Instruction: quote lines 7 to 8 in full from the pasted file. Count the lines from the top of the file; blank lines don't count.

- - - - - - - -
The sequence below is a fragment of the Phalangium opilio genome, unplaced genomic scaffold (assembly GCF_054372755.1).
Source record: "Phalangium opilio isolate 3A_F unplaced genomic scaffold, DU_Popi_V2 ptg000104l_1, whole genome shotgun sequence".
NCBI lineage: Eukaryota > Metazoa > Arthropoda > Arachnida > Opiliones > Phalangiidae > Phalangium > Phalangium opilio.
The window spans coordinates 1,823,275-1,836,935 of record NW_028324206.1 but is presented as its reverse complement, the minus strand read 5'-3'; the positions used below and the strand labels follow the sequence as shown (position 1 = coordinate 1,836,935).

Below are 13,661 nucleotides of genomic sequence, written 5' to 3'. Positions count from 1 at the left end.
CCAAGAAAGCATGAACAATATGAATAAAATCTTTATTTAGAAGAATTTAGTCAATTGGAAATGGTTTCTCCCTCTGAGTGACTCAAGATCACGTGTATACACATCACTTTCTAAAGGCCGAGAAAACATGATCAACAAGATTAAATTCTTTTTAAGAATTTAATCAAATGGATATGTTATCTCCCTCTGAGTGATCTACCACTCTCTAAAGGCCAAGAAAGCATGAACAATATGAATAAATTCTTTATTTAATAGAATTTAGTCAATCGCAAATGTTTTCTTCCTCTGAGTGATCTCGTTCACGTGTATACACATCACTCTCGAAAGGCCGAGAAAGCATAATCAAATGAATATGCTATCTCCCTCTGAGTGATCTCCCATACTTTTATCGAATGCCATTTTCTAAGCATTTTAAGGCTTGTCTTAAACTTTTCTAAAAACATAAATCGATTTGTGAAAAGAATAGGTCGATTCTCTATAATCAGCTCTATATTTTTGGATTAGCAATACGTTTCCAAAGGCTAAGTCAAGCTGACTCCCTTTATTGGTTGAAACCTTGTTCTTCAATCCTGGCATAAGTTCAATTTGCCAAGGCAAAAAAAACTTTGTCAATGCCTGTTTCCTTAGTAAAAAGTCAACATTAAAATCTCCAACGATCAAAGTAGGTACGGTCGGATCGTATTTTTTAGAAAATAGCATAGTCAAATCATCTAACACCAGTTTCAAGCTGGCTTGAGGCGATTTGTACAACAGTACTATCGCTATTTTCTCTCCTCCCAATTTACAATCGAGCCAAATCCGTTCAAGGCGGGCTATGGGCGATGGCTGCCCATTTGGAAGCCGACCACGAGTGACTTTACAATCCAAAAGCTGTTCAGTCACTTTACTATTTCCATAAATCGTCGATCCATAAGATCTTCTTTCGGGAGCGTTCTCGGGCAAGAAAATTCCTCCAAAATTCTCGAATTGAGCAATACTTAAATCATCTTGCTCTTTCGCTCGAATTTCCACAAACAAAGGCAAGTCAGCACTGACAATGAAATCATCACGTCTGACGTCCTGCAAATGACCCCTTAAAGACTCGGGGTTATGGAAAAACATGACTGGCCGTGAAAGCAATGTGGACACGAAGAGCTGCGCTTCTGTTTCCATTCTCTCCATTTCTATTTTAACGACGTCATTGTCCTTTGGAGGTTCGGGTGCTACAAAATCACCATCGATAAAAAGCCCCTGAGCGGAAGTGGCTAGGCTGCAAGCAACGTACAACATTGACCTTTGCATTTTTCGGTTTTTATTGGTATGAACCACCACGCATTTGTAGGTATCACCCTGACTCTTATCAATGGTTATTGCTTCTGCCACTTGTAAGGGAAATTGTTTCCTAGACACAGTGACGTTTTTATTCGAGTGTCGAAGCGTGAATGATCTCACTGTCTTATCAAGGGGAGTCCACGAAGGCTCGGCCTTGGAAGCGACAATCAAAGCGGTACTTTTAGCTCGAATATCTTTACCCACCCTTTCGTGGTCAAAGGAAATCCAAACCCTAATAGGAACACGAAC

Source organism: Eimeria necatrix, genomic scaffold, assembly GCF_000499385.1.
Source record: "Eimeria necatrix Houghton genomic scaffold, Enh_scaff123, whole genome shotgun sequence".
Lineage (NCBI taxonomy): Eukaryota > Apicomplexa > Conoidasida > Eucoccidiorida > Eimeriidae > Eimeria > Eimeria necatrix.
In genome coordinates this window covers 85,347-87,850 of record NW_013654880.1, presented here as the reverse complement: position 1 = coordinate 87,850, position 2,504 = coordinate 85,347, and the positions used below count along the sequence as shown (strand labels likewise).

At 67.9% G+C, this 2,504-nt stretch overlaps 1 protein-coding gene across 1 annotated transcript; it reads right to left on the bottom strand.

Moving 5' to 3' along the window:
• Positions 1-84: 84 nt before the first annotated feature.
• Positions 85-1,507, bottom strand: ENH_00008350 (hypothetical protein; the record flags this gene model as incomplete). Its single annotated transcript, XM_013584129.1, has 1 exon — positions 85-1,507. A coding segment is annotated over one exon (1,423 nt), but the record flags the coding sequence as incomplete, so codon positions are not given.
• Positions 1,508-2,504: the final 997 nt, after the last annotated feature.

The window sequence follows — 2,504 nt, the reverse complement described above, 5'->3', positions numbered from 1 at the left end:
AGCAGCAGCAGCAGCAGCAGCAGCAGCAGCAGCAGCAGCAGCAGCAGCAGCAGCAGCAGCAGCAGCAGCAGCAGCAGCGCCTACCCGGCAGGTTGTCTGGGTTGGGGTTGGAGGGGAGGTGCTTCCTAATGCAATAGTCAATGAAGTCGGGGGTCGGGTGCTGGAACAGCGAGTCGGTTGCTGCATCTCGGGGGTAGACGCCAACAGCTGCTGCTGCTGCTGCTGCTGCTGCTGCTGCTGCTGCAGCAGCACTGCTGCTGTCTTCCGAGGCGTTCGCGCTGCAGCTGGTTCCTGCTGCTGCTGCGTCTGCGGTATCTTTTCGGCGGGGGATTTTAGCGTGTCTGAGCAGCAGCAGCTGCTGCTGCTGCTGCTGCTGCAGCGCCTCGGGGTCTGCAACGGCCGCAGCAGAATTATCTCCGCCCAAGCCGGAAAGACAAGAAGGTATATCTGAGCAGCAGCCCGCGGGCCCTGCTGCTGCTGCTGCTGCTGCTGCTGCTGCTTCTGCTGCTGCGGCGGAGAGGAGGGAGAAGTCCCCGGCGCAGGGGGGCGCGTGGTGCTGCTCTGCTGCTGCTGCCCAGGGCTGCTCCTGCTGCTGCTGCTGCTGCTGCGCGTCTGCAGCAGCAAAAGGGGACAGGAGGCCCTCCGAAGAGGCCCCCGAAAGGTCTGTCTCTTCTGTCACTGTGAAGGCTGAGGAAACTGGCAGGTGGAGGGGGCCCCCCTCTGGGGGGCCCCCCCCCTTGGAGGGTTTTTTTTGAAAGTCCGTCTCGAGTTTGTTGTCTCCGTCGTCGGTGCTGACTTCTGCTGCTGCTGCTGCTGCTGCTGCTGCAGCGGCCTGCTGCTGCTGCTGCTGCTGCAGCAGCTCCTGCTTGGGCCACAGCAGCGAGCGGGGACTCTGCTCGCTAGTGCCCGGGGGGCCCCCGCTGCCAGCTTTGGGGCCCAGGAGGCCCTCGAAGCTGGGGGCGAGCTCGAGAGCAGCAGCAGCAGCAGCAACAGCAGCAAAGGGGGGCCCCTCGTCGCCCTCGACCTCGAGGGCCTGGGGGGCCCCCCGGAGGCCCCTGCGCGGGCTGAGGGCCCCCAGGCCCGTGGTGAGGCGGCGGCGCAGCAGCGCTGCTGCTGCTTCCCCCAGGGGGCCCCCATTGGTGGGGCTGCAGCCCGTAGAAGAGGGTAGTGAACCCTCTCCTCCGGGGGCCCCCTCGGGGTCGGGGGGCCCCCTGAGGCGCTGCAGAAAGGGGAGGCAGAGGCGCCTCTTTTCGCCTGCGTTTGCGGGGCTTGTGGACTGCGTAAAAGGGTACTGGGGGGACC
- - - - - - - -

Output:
Source organism: Eimeria necatrix, genomic scaffold, assembly GCF_000499385.1.
Source record: "Eimeria necatrix Houghton genomic scaffold, Enh_scaff123, whole genome shotgun sequence".